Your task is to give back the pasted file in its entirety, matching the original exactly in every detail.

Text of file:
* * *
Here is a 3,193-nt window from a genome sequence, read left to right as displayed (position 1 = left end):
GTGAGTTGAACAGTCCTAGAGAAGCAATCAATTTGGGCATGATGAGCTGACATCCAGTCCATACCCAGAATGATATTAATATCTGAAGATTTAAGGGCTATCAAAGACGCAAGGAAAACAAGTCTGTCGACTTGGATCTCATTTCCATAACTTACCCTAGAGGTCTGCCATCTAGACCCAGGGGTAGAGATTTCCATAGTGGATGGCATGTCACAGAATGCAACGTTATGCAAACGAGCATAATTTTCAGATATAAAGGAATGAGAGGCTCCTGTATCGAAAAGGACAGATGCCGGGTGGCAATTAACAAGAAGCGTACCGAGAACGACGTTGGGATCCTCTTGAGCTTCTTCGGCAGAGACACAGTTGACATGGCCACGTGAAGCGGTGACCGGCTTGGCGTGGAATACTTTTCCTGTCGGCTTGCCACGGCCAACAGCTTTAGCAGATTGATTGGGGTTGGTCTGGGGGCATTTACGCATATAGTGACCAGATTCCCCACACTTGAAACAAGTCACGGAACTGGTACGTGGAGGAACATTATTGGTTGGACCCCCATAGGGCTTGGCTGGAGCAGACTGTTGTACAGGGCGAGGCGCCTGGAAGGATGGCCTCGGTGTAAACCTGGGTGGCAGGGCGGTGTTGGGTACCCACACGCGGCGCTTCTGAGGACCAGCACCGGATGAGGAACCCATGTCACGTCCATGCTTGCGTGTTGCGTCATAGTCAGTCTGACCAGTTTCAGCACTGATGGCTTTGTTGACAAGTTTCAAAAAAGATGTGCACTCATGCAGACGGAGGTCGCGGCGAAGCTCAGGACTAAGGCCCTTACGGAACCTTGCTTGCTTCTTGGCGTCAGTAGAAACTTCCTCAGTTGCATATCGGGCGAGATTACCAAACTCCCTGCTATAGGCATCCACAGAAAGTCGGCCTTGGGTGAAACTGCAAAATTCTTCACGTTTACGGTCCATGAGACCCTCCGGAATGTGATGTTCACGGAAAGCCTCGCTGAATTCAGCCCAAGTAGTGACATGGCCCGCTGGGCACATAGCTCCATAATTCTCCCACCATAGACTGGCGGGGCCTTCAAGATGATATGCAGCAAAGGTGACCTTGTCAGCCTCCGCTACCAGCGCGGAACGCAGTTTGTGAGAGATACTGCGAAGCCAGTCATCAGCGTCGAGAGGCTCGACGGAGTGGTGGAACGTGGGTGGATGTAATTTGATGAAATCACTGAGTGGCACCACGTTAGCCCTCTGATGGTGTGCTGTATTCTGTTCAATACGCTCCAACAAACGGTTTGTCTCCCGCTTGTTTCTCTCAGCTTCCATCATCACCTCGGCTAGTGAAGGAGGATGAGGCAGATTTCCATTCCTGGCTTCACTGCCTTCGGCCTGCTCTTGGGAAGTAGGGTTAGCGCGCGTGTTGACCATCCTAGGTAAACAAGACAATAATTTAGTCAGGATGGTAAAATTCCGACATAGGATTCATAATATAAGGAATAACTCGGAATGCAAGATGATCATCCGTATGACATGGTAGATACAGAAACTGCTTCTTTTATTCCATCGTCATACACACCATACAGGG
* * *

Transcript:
Here is a 3,193-nt window from a genome sequence, read left to right as displayed (position 1 = left end):
GTGAGTTGAACAGTCCTAGAGAAGCAATCAATTTGGGCATGATGAGCTGACATCCAGTCCATACCCAGAATGATATTAATATCTGAAGATTTAAGGGCTATCAAAGACGCAAGGAAAACAAGTCTGTCGACTTGGATCTCATTTCCATAACTTACCCTAGAGGTCTGCCATCTAGACCCAGGGGTAGAGATTTCCATAGTGGATGGCATGTCACAGAATGCAACGTTATGCAAACGAGCATAATTTTCAGATATAAAGGAATGAGAGGCTCCTGTATCGAAAAGGACAGATGCCGGGTGGCAATTAACAAGAAGCGTACCGAGAACGACGTTGGGATCCTCTTGAGCTTCTTCGGCAGAGACACAGTTGACATGGCCACGTGAAGCGGTGACCGGCTTGGCGTGGAATACTTTTCCTGTCGGCTTGCCACGGCCAACAGCTTTAGCAGATTGATTGGGGTTGGTCTGGGGGCATTTACGCATATAGTGACCAGATTCCCCACACTTGAAACAAGTCACGGAACTGGTACGTGGAGGAACATTATTGGTTGGACCCCCATAGGGCTTGGCTGGAGCAGACTGTTGTACAGGGCGAGGCGCCTGGAAGGATGGCCTCGGTGTAAACCTGGGTGGCAGGGCGGTGTTGGGTACCCACACGCGGCGCTTCTGAGGACCAGCACCGGATGAGGAACCCATGTCACGTCCATGCTTGCGTGTTGCGTCATAGTCAGTCTGACCAGTTTCAGCACTGATGGCTTTGTTGACAAGTTTCAAAAAAGATGTGCACTCATGCAGACGGAGGTCGCGGCGAAGCTCAGGACTAAGGCCCTTACGGAACCTTGCTTGCTTCTTGGCGTCAGTAGAAACTTCCTCAGTTGCATATCGGGCGAGATTACCAAACTCCCTGCTATAGGCATCCACAGAAAGTCGGCCTTGGGTGAAACTGCAAAATTCTTCACGTTTACGGTCCATGAGACCCTCCGGAATGTGATGTTCACGGAAAGCCTCGCTGAATTCAGCCCAAGTAGTGACATGGCCCGCTGGGCACATAGCTCCATAATTCTCCCACCATAGACTGGCGGGGCCTTCAAGATGATATGCAGCAAAGGTGACCTTGTCAGCCTCCGCTACCAGCGCGGAACGCAGTTTGTGAGAGATACTGCGAAGCCAGTCATCAGCGTCGAGAGGCTCGACGGAGTGGTGGAACGTGGGTGGATGTAATTTGATGAAATCACTGAGTGGCACCACGTTAGCCCTCTGATGGTGTGCTGTATTCTGTTCAATACGCTCCAACAAACGGTTTGTCTCCCGCTTGTTTCTCTCAGCTTCCATCATCACCTCGGCTAGTGAAGGAGGATGAGGCAGATTTCCATTCCTGGCTTCACTGCCTTCGGCCTGCTCTTGGGAAGTAGGGTTAGCGCGCGTGTTGACCATCCTAGGTAAACAAGACAATAATTTAGTCAGGATGGTAAAATTCCGACATAGGATTCATAATATAAGGAATAACTCGGAATGCAAGATGATCATCCGTATGACATGGTAGATACAGAAACTGCTTCTTTTATTCCATCGTCATACACACCATACAGGG